Tempo 2 → DirecTV 6 [SSL]
The Tempo 1 and 2 satellites can transmit more than 200 channels of high-fidelity broadcast programming to cable companies and home dishes. Tempo has twice the power and capacity of comparable satellites. It features 32 high-powered Ku-band transponders at 115 Watts, switchable to 16 transpondersders at 220 Watts. Total on-board transmitter power totals 3500 Watts.
The Tempo spacecraft is based on SS/L's three-axis, body-stabilized SSL-1300 platform.
Under the Tempo contract, SS/L also procured launch and risk management services for the program.
DirecTV 5 was originally built as Tempo 1, but just prior to launch, TeleCommunications Satellite, Inc (TCI), and its partner PrimeStar, lost the orbital slot to MCI in an auction for a DBS FCC license, with MCI bidding US$682.5 million for the 110°W slot. Despite the loss of license, Tempo Satellite, Inc. (TSat) launched Tempo 2 on March 8, 1997, and parked the unused satellite, in the 118.8°W orbital slot. In 1999 DirecTV purchased both Tempo satellites, as part of its purchase of PrimeStar. Meanwhile, in 1998 TCI was acquired by AT&T. In August 2000, DirecTV renamed Tempo 2 to DirecTV 6, and Tempo 1 to DirecTV 5.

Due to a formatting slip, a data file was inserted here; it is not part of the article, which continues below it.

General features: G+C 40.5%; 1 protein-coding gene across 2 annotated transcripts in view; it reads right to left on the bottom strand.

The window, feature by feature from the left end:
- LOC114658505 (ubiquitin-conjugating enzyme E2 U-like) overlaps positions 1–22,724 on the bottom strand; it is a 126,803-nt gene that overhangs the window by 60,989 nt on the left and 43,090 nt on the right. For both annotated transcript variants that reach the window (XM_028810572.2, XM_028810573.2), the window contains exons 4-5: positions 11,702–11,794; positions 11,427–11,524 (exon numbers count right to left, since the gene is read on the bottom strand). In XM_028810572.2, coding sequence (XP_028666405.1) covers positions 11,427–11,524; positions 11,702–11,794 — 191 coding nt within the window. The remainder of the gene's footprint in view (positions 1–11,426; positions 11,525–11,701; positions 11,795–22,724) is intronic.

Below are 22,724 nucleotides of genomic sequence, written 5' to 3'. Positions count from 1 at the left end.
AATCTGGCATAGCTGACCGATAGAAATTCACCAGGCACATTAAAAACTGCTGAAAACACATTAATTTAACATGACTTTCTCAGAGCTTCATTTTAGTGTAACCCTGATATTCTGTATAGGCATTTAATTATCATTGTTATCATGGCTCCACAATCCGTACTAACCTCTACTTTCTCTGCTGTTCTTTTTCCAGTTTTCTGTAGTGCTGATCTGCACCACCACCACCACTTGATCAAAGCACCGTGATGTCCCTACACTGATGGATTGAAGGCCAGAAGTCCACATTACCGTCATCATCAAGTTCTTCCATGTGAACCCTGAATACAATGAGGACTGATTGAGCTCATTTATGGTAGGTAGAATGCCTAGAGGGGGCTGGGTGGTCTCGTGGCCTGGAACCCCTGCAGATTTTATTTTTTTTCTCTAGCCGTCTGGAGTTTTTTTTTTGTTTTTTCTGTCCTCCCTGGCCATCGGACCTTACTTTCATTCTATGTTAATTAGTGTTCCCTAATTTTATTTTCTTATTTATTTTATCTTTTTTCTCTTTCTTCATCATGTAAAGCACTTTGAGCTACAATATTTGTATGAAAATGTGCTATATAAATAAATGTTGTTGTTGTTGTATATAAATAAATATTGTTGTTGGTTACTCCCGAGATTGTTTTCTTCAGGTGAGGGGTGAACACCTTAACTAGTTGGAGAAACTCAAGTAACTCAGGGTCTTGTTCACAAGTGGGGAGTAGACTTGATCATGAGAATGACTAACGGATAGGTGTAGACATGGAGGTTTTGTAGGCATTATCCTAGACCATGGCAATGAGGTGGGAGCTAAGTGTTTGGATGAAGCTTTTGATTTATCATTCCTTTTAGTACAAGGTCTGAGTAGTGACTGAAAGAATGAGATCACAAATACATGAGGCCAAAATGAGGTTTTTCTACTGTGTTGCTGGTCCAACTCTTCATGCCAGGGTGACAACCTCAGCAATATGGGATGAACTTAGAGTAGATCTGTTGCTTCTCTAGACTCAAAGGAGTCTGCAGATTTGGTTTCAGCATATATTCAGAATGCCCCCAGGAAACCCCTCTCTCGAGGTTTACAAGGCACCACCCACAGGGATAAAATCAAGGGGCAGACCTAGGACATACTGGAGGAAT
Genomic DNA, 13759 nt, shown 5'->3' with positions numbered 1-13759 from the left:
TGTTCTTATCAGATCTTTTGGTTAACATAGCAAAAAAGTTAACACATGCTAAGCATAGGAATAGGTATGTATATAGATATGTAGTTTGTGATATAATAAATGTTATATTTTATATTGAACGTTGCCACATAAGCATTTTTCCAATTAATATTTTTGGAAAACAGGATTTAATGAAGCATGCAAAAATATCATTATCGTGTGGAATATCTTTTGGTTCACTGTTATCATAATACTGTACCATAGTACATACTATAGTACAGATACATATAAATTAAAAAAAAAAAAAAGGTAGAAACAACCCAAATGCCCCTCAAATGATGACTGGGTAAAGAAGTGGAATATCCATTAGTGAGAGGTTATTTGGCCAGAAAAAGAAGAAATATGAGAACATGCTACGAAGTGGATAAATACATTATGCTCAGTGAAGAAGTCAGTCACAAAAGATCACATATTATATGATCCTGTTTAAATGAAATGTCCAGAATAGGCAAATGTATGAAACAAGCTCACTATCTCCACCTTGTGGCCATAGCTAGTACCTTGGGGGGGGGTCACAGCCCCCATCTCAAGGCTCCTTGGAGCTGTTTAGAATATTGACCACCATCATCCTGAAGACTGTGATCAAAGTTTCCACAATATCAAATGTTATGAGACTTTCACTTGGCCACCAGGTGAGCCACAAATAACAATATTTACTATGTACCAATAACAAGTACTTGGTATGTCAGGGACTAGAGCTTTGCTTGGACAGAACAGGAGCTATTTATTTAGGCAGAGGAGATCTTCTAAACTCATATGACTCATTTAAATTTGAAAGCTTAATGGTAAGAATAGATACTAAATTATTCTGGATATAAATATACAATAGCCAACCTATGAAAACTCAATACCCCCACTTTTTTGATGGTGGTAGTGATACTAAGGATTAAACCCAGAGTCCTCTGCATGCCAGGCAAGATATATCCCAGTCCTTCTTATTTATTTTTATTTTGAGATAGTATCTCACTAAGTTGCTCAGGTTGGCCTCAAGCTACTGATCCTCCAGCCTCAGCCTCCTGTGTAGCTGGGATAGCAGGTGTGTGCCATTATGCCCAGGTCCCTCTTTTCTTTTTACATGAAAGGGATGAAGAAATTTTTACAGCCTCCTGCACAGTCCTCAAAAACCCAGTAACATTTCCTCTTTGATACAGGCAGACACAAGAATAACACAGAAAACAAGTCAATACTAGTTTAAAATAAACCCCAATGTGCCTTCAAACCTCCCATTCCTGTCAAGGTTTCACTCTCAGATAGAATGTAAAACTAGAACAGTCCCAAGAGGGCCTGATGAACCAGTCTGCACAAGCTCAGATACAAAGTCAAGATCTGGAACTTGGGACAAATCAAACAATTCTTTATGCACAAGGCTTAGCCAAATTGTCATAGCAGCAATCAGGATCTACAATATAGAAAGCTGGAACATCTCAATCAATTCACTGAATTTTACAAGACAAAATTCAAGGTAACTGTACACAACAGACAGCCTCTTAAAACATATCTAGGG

Tempo 2 fell victim to a solar flare in April 1997 which knocked out three transponders, and damaged the solar array. Additionally it suffered three complete power outages. The causes for the recurring malfunctions weren't immediately known, but it was suspected that that the failure was related to its solar panels.
|Type / Application:||Communication|
|Operator:||TeleCommunications Satellite, Inc (TCI) → DirecTV|
|Contractors:||Space Systems/Loral (SS/L)|
|Equipment:||32 Ku-band transponders|
|Power:||2 deployable solar arrays, batteries|
|Mass:||3640 kg (#5)|
|DirecTV 5 (ex Tempo 1)||2002-023A||07.05.2002||Ba LC-81/24||Proton-K Blok-DM3|
|Tempo 2 → DirecTV 6||1997-011A||08.03.1997||CC LC-36A||Atlas-2A|